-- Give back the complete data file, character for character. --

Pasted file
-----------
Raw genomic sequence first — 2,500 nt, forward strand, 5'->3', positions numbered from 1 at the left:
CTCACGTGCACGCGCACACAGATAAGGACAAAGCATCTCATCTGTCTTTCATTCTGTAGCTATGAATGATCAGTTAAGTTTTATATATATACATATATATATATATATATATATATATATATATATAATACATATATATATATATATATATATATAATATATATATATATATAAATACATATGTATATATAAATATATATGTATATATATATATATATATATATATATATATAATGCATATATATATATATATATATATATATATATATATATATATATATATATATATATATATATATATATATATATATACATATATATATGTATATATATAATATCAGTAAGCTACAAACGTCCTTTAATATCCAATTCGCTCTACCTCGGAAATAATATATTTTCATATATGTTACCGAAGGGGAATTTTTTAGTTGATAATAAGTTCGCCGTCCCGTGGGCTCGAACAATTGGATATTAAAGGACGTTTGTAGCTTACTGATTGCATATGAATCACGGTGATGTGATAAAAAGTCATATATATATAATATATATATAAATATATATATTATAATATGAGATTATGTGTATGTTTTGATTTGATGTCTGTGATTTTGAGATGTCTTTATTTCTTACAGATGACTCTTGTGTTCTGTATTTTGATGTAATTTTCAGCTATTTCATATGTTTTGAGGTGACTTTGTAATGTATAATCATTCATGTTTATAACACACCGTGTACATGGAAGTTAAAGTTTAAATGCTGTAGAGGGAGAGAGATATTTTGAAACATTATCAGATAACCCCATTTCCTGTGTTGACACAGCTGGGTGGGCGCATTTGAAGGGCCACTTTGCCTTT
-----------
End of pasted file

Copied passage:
Raw genomic sequence first — 2,500 nt, forward strand, 5'->3', positions numbered from 1 at the left:
CTCACGTGCACGCGCACACAGATAAGGACAAAGCATCTCATCTGTCTTTCATTCTGTAGCTATGAATGATCAGTTAAGTTTTATATATATACATATATATATATATATATATATATATATATATATAATACATATATATATATATATATATATATAATATATATATATATATAAATACATATGTATATATAAATATATATGTATATATATATATATATATATATATATATATAATGCATATATATATATATATATATATATATATATATATATATATATATATATATATATATATATATATATATATATATACATATATATATGTATATATATAATATCAGTAAGCTACAAACGTCCTTTAATATCCAATTCGCTCTACCTCGGAAATAATATATTTTCATATATGTTACCGAAGGGGAATTTTTTAGTTGATAATAAGTTCGCCGTCCCGTGGGCTCGAACAATTGGATATTAAAGGACGTTTGTAGCTTACTGATTGCATATGAATCACGGTGATGTGATAAAAAGTCATATATATATAATATATATATAAATATATATATTATAATATGAGATTATGTGTATGTTTTGATTTGATGTCTGTGATTTTGAGATGTCTTTATTTCTTACAGATGACTCTTGTGTTCTGTATTTTGATGTAATTTTCAGCTATTTCATATGTTTTGAGGTGACTTTGTAATGTATAATCATTCATGTTTATAACACACCGTGTACATGGAAGTTAAAGTTTAAATGCTGTAGAGGGAGAGAGATATTTTGAAACATTATCAGATAACCCCATTTCCTGTGTTGACACAGCTGGGTGGGCGCATTTGAAGGGCCACTTTGCCTTT